“Death’s Warning to the World” (DIMEV 4905)
John Lydgate, Death's Warning to the World: FOOTNOTES
1 With his patent powerfully threatening them (i.e., people whom old age visits)
2 Lines 46–49: And asked for no kind / Of compensation, whether great or small, / Other than that we fully place our intention / Into fulfilling His commandments
John Lydgate, Death's Warning to the World: EXPLANATORY NOTES
This work boasts an especially intriguing textual history and visual presentation. Of its eight stanzas, five come from Lydgate’s Fall of Princes, itself a translation of Boccaccio’s De casibus virorum illustrium. Thus, lines 15–21 correspond to FP I.764–70; lines 29–35 to FP I.806–12; lines 36–42 to FP I.918–24; lines 43–49 to FP I.925–31; and lines 50–56 to FP I.960–66 (see Textual Notes for variants). This is one of several extracts from FP to circulate independently (see DIMEV 1904). In all three extant manuscripts, this poem precedes an extract on the ars moriendi from The Seven Points of True Love and Everlasting Wisdom, an early-mid-fifteenth century Middle English prose translation of a section of Henry Suso’s Horologium sapientiae (not to be confused with Hoccleve’s Lerne to Die, which is a verse translation of the same section of Suso’s Horologium).
The resulting text itself has an element of hybridity to it: stanzas 1–4 (lines 1–28), out of which only stanza 3 comes from FP, treat familiar themes from the death poetry tradition. The speaker, Death, emphasizes his own unrelenting and violent nature, noting that he is armed with a fearsome weapon (lines 8–9). In what seems like a twist on the Signs of Death theme, this poem’s Death points out that he scores his victims with a particular mark (line 11), as in “A Mirror for Ladies at Their Toilet” (DIMEV 3454, line 6). Like that poem, this work also addresses itself to a female who is emphatically young, fragile, and ephemeral in her beauty (lines 15–18) and whom Death menaces with a sharp weapon (lines 8–11). However, she is also presented in a relation with Death we have not seen before: she is his “hostesse” (line 1), welcoming Death into her own abode. By presenting the female addressee as Death’s hostess, Lydgate adduces an aura of both intimacy but also mutual obligation and social convention into the interaction between Death and the female addressee.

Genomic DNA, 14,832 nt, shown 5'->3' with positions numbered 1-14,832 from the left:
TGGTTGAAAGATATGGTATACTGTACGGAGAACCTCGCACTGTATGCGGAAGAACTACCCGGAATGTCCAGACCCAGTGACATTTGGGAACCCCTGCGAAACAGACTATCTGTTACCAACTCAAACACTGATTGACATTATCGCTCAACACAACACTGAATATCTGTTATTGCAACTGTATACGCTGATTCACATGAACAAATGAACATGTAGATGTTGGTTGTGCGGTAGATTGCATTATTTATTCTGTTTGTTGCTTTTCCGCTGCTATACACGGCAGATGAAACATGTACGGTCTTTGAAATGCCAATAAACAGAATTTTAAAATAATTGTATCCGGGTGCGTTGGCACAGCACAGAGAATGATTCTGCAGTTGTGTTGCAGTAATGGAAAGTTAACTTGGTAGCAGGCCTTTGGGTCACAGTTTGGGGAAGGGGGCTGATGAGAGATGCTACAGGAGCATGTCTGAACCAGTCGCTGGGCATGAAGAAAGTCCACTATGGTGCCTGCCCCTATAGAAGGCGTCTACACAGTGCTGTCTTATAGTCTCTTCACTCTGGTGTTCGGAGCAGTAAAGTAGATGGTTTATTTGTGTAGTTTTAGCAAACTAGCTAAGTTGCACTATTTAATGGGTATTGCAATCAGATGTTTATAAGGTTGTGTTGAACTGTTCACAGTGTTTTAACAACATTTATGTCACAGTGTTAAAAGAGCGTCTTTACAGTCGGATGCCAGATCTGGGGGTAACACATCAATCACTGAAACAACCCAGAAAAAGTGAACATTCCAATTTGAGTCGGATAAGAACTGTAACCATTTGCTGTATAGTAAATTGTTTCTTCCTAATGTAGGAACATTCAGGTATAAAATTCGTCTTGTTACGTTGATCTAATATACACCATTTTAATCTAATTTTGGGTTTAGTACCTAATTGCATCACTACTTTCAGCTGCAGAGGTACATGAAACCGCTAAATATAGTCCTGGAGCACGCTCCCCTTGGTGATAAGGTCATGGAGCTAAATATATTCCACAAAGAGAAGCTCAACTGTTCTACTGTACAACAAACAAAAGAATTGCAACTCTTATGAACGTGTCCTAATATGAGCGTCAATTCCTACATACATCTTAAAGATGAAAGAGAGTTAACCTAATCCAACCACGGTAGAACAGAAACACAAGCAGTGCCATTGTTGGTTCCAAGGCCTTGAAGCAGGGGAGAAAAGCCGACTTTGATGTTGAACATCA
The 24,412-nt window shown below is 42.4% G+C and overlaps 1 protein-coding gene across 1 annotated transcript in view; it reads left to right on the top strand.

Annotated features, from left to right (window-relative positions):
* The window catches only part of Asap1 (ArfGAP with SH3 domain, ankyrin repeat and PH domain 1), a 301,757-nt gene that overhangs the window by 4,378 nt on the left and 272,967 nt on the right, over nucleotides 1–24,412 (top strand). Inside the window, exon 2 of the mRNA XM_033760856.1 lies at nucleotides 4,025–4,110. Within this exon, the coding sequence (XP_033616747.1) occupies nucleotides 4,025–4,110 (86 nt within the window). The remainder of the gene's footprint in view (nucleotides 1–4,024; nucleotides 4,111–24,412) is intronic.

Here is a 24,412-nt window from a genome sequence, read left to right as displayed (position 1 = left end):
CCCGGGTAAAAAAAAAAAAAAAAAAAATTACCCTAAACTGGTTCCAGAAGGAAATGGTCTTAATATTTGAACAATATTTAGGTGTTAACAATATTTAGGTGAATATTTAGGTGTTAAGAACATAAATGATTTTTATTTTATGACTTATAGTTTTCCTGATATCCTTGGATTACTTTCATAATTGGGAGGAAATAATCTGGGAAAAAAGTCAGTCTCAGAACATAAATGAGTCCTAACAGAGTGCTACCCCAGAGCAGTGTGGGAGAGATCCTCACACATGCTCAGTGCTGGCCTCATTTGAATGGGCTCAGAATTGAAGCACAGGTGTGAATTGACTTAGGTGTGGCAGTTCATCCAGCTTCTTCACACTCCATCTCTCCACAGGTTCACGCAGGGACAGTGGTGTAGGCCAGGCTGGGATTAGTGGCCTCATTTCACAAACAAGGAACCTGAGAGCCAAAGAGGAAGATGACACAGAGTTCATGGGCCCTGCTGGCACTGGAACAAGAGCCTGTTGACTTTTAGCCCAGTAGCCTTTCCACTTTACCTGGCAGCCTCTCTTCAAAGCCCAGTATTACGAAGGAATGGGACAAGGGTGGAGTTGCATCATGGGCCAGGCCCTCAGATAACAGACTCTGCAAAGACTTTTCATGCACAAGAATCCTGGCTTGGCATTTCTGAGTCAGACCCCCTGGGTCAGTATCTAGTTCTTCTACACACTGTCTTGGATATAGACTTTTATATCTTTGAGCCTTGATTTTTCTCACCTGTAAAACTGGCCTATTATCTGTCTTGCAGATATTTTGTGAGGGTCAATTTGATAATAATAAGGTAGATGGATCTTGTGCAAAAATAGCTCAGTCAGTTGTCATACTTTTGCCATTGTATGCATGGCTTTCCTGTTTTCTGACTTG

In addition to being characterized as a hostess, the female addressee is also presented as a book owner and perhaps even compiler, when Death mentions that she has “in [her] book . . . set [his] image” (line 2). This detail firstly speaks to the rise in female book ownership, especially of devotional material, in the fifteenth century (see, in particular, Erler, Women, Reading). It also bears on this work’s particular material context. Its earliest manuscript, Oxford, Bodleian Douce 322, fol. 19v (dated 1450–75), features an ink drawing of a skeleton holding a spear and a bell, which matches Death’s description in lines 7–8. The image immediately prefaces the work, taking up thirteen lines of the 33-line text block. Enclosed in a double blue frame, the black-inked skeleton with brown ink shading looks away to the right as it stands on a grassy green surface, with a long spear with a red handle in its right hand and a large bell in the left, against a background decorated with red vegetal flourishes. The word death (variously spelled “dethe,” “deþe,” and “deþ”) is written 19 times in a thick black formata hand all around the skeleton, with a cluster of eight renditions of the word around the bell, as if the illustrator imagines the line “I my belle rynge” (line 7) as the word “death” coming out of the bell itself. Meanwhile, the spear emerges from the blue frame into the blank space between the folio’s dual-column layout, pointing to the word “declyneth” across the page (line 18). A similar presentation is found in London, British Library, MS Harley 1706, fol. 19v (dated 1475–1500). Here the image — comprising sixteen lines of the 40-line text block — is rendered more simply with no outline, or decorative background, and just a black line indicating the ground. The skeleton (also in black outline with brown shading) has been redrawn to match the stance of the figure in Douce; faint lines below the image show that originally the skeleton faced forward and held the spear at a sharper downward angle. There is no color besides red outlining for the handle of the spear and for the bell, and “deth” is written just five times in red in a circle around the skeletal figure. “Deth” is also added in black across the skeleton’s chest, identifying it as Death itself. As in Douce, the spear extends into the space between the text columns, here pointing to “dye of nature” in line 28. Thus, like the Dance of Death itself, the manuscript context of this work is also designed to function as an image-text.